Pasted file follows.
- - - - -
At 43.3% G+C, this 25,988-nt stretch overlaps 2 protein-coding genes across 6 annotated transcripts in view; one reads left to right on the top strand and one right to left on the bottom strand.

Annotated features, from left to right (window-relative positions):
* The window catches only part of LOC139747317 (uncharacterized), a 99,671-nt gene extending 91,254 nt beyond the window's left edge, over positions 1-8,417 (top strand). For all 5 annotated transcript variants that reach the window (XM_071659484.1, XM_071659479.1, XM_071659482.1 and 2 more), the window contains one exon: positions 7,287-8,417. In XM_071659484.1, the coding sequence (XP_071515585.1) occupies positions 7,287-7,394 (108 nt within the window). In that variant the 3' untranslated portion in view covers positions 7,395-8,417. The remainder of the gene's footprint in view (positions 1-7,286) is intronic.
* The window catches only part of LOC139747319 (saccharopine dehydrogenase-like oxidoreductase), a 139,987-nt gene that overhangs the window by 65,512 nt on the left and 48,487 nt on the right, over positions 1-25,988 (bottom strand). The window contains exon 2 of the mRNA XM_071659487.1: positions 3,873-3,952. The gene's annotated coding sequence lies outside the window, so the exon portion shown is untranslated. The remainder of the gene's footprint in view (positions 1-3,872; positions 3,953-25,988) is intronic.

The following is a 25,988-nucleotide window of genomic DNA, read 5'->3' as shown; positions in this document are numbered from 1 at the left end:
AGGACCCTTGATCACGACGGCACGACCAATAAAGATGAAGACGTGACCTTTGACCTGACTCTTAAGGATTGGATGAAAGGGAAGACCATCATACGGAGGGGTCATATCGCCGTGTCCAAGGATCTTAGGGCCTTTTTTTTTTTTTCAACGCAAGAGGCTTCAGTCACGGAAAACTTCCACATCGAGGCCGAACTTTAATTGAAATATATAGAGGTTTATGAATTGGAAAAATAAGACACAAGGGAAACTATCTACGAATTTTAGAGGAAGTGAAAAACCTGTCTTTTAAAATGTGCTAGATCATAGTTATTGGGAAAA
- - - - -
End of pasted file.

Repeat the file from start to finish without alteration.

At 43.3% G+C, this 25,988-nt stretch overlaps 2 protein-coding genes across 6 annotated transcripts in view; one reads left to right on the top strand and one right to left on the bottom strand.

Annotated features, from left to right (window-relative positions):
* The window catches only part of LOC139747317 (uncharacterized), a 99,671-nt gene extending 91,254 nt beyond the window's left edge, over positions 1-8,417 (top strand). For all 5 annotated transcript variants that reach the window (XM_071659484.1, XM_071659479.1, XM_071659482.1 and 2 more), the window contains one exon: positions 7,287-8,417. In XM_071659484.1, the coding sequence (XP_071515585.1) occupies positions 7,287-7,394 (108 nt within the window). In that variant the 3' untranslated portion in view covers positions 7,395-8,417. The remainder of the gene's footprint in view (positions 1-7,286) is intronic.
* The window catches only part of LOC139747319 (saccharopine dehydrogenase-like oxidoreductase), a 139,987-nt gene that overhangs the window by 65,512 nt on the left and 48,487 nt on the right, over positions 1-25,988 (bottom strand). The window contains exon 2 of the mRNA XM_071659487.1: positions 3,873-3,952. The gene's annotated coding sequence lies outside the window, so the exon portion shown is untranslated. The remainder of the gene's footprint in view (positions 1-3,872; positions 3,953-25,988) is intronic.

The following is a 25,988-nucleotide window of genomic DNA, read 5'->3' as shown; positions in this document are numbered from 1 at the left end:
AGGACCCTTGATCACGACGGCACGACCAATAAAGATGAAGACGTGACCTTTGACCTGACTCTTAAGGATTGGATGAAAGGGAAGACCATCATACGGAGGGGTCATATCGCCGTGTCCAAGGATCTTAGGGCCTTTTTTTTTTTTTCAACGCAAGAGGCTTCAGTCACGGAAAACTTCCACATCGAGGCCGAACTTTAATTGAAATATATAGAGGTTTATGAATTGGAAAAATAAGACACAAGGGAAACTATCTACGAATTTTAGAGGAAGTGAAAAACCTGTCTTTTAAAATGTGCTAGATCATAGTTATTGGGAAAA